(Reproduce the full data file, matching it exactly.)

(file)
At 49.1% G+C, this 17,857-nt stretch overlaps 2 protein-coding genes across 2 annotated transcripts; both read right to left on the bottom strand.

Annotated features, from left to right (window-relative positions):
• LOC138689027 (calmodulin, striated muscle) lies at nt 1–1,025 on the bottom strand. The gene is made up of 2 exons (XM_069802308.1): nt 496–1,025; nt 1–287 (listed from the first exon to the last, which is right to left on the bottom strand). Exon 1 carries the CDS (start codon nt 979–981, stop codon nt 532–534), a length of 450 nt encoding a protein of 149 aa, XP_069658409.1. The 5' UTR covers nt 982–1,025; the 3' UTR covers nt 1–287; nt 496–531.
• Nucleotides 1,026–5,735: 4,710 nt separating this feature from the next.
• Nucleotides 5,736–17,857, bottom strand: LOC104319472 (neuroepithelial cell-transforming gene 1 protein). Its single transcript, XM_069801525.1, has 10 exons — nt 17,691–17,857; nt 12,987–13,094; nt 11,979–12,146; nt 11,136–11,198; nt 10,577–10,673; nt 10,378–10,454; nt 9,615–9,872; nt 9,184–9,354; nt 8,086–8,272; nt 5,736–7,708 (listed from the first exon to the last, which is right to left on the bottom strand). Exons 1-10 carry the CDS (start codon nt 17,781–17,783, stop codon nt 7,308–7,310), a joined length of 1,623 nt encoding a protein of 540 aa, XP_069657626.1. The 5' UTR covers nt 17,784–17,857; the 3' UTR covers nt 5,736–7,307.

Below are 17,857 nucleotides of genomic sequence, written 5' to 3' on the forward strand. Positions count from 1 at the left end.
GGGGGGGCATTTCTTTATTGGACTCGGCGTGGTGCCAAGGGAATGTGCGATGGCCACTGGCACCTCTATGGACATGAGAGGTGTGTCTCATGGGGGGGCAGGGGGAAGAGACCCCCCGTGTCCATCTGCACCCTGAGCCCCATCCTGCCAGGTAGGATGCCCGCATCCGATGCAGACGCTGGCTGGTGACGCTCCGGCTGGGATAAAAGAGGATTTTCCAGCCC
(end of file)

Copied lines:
At 49.1% G+C, this 17,857-nt stretch overlaps 2 protein-coding genes across 2 annotated transcripts; both read right to left on the bottom strand.

Annotated features, from left to right (window-relative positions):
• LOC138689027 (calmodulin, striated muscle) lies at nt 1–1,025 on the bottom strand. The gene is made up of 2 exons (XM_069802308.1): nt 496–1,025; nt 1–287 (listed from the first exon to the last, which is right to left on the bottom strand). Exon 1 carries the CDS (start codon nt 979–981, stop codon nt 532–534), a length of 450 nt encoding a protein of 149 aa, XP_069658409.1. The 5' UTR covers nt 982–1,025; the 3' UTR covers nt 1–287; nt 496–531.
• Nucleotides 1,026–5,735: 4,710 nt separating this feature from the next.
• Nucleotides 5,736–17,857, bottom strand: LOC104319472 (neuroepithelial cell-transforming gene 1 protein). Its single transcript, XM_069801525.1, has 10 exons — nt 17,691–17,857; nt 12,987–13,094; nt 11,979–12,146; nt 11,136–11,198; nt 10,577–10,673; nt 10,378–10,454; nt 9,615–9,872; nt 9,184–9,354; nt 8,086–8,272; nt 5,736–7,708 (listed from the first exon to the last, which is right to left on the bottom strand). Exons 1-10 carry the CDS (start codon nt 17,781–17,783, stop codon nt 7,308–7,310), a joined length of 1,623 nt encoding a protein of 540 aa, XP_069657626.1. The 5' UTR covers nt 17,784–17,857; the 3' UTR covers nt 5,736–7,307.

Below are 17,857 nucleotides of genomic sequence, written 5' to 3' on the forward strand. Positions count from 1 at the left end.
GGGGGGGCATTTCTTTATTGGACTCGGCGTGGTGCCAAGGGAATGTGCGATGGCCACTGGCACCTCTATGGACATGAGAGGTGTGTCTCATGGGGGGGCAGGGGGAAGAGACCCCCCGTGTCCATCTGCACCCTGAGCCCCATCCTGCCAGGTAGGATGCCCGCATCCGATGCAGACGCTGGCTGGTGACGCTCCGGCTGGGATAAAAGAGGATTTTCCAGCCC